Another way in which secure records are maintained is a detailed audit trail of all information access and alteration in the system. When patient information is examined, the key of the person looking up the information is stored, along with the patient identifier and the date and time. Any patient may request a list of those viewing their online medical information at any time and any physician can request a list of those who have had access to his or her patients' records. Although this audit trail is always maintained, the user is reminded of this fact following key reassignments, after every 500th patient look-up, during the look-up of VIP or employee information, and at random intervals. Violations of patient confidentiality that come to our attention lead to disciplinary action. Through this mechanism we maintain a feeling that "Big Brother is watching" so that users feel accountable for their actions.

It is clear that the computerized medical record has tangible benefits over the paper records that include accessibility, organization, legibility, accuracy, and timeliness. It is also important to recognize that the computerized record is no more a risk to patient confidentiality than is the paper record, and may be more secure, due to the ability to regulate access and track look-ups of information. We must currently deal with the legions of third-party payers of health care -including the federal government- who receive unrestricted access to patient information and frequently store it in computerized databases of their own in the name of managing and regulating the provision of health care; one can only speculate as to the security of these information repositories and the uses to which it is put. The future will bring issues of inter- institution transfer of medical records in which data encryption and error-free transmissions will be important. In the meantime, health care institutions can and do implement secure and useful medical information systems.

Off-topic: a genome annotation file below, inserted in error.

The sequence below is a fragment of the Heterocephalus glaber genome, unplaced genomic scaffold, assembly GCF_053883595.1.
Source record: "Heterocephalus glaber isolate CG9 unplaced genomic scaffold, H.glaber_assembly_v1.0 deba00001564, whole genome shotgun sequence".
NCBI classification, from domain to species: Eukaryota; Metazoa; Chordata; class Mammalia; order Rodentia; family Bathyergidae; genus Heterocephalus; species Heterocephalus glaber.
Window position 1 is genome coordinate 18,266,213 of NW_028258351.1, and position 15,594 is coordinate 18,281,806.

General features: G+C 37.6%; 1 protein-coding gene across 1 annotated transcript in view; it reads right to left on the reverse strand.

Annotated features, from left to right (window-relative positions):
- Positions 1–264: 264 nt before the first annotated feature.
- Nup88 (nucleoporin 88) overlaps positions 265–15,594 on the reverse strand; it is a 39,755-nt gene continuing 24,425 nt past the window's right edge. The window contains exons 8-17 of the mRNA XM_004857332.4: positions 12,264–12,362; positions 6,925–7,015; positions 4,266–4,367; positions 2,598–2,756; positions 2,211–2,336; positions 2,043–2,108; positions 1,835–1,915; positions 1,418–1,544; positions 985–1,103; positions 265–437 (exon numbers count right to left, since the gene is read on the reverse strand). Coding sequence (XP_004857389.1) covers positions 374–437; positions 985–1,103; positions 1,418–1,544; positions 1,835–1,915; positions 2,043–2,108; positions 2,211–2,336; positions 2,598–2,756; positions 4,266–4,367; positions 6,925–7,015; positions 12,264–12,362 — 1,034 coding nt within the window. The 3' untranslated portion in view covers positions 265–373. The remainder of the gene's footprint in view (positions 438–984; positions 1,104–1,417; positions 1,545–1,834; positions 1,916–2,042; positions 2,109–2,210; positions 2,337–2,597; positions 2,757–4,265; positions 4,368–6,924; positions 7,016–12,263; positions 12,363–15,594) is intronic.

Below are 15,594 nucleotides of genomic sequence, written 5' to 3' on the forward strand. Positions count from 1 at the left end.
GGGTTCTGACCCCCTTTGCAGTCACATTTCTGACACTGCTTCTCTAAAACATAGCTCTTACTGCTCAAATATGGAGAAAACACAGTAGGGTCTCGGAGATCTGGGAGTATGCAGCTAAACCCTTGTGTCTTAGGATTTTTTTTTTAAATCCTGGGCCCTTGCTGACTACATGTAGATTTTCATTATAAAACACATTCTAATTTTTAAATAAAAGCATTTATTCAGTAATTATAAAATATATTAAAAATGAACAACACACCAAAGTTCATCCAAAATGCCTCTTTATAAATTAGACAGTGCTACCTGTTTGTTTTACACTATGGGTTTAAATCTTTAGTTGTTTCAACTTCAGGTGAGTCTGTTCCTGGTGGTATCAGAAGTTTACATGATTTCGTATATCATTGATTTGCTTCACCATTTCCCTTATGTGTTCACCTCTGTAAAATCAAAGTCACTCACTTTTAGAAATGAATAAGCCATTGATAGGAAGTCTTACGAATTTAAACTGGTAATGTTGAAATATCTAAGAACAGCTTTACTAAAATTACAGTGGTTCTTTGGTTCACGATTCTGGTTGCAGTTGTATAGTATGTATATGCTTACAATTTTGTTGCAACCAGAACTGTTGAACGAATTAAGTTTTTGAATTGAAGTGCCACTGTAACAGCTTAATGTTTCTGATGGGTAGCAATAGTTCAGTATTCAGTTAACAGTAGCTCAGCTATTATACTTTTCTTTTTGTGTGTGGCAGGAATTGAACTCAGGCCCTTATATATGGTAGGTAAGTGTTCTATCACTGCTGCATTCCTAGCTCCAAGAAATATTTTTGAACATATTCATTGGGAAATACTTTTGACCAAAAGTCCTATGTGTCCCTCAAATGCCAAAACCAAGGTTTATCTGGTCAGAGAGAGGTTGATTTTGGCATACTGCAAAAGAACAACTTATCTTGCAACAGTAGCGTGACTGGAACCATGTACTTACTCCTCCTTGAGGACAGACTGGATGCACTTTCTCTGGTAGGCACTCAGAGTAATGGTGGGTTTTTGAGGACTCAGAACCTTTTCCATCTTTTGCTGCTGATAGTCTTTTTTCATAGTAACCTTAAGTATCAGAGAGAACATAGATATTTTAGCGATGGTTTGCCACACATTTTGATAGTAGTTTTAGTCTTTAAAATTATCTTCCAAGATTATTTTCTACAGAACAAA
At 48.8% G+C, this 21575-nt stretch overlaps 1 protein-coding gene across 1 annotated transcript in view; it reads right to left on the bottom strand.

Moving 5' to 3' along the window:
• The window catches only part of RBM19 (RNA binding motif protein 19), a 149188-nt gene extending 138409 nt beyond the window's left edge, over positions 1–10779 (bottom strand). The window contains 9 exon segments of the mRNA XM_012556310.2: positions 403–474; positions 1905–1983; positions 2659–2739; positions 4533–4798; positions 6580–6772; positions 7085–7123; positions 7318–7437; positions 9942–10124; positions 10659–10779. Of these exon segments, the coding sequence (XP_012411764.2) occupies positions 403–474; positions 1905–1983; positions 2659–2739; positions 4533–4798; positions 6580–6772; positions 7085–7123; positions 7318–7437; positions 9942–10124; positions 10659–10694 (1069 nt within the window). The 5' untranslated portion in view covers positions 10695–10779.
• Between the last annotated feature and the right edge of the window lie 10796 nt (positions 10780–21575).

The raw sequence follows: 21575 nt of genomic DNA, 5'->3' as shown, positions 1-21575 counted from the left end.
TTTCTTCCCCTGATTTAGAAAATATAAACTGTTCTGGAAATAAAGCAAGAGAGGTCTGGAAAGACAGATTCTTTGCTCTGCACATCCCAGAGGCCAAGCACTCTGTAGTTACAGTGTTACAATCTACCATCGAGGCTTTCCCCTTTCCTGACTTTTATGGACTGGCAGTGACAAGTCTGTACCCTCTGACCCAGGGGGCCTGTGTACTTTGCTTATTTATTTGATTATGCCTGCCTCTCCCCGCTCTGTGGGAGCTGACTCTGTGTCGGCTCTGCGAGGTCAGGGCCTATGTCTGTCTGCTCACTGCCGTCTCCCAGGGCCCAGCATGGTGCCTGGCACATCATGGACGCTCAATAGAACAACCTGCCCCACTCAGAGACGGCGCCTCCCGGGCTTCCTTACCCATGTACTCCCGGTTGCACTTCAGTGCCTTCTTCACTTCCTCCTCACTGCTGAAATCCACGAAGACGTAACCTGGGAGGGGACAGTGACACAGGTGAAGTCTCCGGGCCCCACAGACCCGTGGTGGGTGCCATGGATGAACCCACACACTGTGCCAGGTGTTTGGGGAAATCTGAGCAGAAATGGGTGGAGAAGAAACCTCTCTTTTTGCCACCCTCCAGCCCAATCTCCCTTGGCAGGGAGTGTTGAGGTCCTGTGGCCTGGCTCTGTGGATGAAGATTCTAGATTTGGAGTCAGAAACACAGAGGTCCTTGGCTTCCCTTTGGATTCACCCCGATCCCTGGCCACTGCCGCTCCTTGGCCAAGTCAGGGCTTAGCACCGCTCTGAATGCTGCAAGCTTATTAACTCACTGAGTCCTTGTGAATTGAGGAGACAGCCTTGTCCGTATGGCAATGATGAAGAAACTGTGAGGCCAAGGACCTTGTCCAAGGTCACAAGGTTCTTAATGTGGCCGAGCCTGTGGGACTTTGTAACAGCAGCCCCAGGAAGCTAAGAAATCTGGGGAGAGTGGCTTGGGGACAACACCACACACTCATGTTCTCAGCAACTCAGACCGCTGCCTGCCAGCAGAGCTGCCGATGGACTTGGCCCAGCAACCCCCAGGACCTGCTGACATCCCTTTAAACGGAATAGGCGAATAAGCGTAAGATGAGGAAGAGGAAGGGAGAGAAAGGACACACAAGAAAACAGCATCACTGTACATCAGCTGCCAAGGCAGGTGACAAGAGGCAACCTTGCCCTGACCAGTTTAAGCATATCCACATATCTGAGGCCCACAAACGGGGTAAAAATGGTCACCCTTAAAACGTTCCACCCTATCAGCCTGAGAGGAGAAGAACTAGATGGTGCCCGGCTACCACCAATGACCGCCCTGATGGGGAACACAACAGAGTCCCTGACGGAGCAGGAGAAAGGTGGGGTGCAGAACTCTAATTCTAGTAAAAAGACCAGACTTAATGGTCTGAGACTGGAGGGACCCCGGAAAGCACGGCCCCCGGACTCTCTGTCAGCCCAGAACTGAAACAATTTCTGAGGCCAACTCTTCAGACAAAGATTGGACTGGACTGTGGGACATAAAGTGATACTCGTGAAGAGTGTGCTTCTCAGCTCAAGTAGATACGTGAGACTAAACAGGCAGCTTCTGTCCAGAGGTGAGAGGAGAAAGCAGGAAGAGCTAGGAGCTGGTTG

Bleich HL et al. Clinical computing in a teaching hospital. New England Journal of Medicine 1985; 312:756-64.

Commission of the European Communities DG XIII/F AIM, ed. Data Protection and Confidentiality in Health Informatics. Washington, DC:IOS Press, 1991.

Greisser G. Data protection in hospital information systems: 1. Definition and Overview. in Orthner HF, Blum BI eds., Implementing Hospital Information Systems. New York, NY: Springer-Verlag, 1989:222-53.

Murphy G. System and data protection. in Ball MJ, Collin MF eds., Aspects of the Computer-Based Medical Record. New York, NY:Springer-Verlag, 1992:201-11.

Safran C et al. Role of computing in patient care in two hospitals. M.D. Computing 1989; 6:141-8.